As a lawyer, I don't have the opportunity to ask for all the money up front -- that is, I could, when you hire me, tell you you need to give me $10,000, right now, but most people can't do that and in the back of my head, I think that if I insist on such a thing, insist on getting paid in advance, nobody will ever hire me and I'll have to find real work.

As a paperboy, I had the opportunity to ask for money up front but that same feeling, the resistance in my character and mind to asking for money kept me from, at the time, even thinking about doing so. It was awkward enough to ask the beer-holding, shirtless, baseball cap wearing deadbeats to pay me for the papers I'd already delivered. I wouldn't have been able to imagine asking them to pay me for papers yet to come.

That was all part of the routine, though: subbing, delivering, collecting. That routine existed every day, 365 days a year, with no real variation. Here and there someone cancelled or moved. Here and there someone started a new subscription. But my paper route was essentially the same for the years I held it.

Three times a year, though, there was an alteration in the routine, a new set of tasks to do. Once a year, paper boys back then delivered calendars to their customers at Christmas; and twice a year the paper had a subscription drive.

The calendars were delivered by paper boys in hopes of getting a Christmas tip. That was the only reason we ever took them. We'd tell the Milwaukee Journal how many we wanted, and then, a week or two before Christmas, we'd go around, at night, after dinner, and deliver the calendars. Delivering the calendars meant taking them right up to the person's door, trudging through the dark and cold and wet and snow up to unfamiliar houses with unfamiliar smells and weird decorations and unusual furniture -- all furniture was unusual when it was in the Mueller's house -- and ringing the bell, and waiting.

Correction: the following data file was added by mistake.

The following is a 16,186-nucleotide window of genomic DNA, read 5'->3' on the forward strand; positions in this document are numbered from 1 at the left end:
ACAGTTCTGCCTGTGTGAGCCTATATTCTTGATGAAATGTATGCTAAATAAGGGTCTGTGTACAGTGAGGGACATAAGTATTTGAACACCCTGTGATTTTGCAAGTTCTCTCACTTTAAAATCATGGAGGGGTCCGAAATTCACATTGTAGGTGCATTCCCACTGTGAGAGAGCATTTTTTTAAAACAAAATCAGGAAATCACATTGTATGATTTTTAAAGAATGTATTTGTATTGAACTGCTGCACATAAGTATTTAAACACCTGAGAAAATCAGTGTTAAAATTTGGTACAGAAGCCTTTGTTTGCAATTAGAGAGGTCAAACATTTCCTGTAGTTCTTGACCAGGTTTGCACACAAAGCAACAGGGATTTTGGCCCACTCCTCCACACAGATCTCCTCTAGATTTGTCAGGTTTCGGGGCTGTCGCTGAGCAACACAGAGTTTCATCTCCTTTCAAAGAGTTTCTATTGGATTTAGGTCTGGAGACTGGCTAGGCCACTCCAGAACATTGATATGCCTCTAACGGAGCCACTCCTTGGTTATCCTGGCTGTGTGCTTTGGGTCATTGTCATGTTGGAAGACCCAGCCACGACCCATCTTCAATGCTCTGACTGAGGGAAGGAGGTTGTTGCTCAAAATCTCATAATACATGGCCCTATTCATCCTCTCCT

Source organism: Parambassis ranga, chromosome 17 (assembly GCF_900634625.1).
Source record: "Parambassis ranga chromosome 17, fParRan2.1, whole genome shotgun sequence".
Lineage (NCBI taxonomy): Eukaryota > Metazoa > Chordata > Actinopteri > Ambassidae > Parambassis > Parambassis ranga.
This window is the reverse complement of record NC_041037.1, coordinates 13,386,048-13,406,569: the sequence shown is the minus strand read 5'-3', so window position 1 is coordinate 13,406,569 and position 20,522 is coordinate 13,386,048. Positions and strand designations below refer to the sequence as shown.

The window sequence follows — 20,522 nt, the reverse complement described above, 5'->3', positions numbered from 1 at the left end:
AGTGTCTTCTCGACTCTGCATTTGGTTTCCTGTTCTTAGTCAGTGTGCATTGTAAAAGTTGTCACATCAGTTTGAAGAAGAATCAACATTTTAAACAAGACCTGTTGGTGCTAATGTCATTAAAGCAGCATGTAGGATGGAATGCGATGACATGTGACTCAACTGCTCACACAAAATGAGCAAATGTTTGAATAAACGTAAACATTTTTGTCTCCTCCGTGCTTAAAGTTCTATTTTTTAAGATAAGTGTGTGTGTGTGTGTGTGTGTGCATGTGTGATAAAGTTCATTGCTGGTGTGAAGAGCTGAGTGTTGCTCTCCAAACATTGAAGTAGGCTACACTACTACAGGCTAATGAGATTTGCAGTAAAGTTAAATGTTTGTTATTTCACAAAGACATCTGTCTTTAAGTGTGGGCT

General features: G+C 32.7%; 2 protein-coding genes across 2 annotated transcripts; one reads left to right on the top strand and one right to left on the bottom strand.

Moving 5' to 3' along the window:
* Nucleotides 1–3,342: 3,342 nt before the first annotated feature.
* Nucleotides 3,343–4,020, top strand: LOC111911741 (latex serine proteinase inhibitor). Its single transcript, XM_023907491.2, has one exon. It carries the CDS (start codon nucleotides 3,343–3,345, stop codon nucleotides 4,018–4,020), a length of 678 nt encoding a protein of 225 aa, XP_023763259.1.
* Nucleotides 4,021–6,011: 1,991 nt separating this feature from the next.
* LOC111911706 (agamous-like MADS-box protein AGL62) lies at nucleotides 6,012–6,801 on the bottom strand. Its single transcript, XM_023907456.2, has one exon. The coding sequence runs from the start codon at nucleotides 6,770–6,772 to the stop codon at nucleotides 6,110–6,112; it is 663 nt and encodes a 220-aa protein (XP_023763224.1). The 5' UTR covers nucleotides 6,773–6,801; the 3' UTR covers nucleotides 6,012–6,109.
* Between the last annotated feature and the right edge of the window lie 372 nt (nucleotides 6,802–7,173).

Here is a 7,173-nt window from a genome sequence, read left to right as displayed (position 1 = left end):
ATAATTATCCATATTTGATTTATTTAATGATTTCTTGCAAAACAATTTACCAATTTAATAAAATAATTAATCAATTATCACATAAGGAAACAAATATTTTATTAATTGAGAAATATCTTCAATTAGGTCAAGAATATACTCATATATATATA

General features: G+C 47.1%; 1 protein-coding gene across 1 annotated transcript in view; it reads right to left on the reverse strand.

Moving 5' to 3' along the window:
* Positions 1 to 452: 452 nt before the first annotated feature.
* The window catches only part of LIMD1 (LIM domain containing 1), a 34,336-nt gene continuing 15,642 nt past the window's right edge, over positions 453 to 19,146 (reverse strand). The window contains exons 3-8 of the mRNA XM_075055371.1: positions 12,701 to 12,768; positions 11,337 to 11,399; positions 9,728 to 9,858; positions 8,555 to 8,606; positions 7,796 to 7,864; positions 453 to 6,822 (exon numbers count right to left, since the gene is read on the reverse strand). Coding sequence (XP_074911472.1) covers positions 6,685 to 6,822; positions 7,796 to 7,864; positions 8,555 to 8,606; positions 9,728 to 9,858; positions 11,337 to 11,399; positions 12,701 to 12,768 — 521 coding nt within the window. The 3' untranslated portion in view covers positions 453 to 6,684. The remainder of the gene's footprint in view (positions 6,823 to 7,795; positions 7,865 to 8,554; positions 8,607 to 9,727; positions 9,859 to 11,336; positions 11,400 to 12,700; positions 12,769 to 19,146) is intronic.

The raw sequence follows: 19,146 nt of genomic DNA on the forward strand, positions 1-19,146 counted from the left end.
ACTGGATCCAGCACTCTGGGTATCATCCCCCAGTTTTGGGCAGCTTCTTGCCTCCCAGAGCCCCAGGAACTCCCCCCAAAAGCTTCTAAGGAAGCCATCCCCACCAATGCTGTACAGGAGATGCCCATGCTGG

Someone would come to the door -- usually the housewife -- and say "Yes?" This was the first awkward part of the delivery, a delivery that hadn't been made since a year ago: Most of the people didn't know me, particularly. They saw me if I collected, but more often they saw my older brother who did the collections for a couple years, and other than that they never interacted with me, anyway. Collections were done during the day, usually on Friday, and yet here I was, in the dark, and bundled up in a winter coat and Green Bay Packer hat with the large pompom on top, standing on their porch, on a Tuesday, or Thursday, holding up a calendar for the next year.

So I'd have to introduce myself. "I'm the paperboy," I'd say. No name, just a title.

"Oh," they'd say, or something like that, and I'd have to go on.

"I've brought a calendar. As a Christmas gift." I'd hold up the calendar. "Merry Christmas."

Back then, nobody was really Jewish, or any other religion. Or at least, nobody worried about whether they were.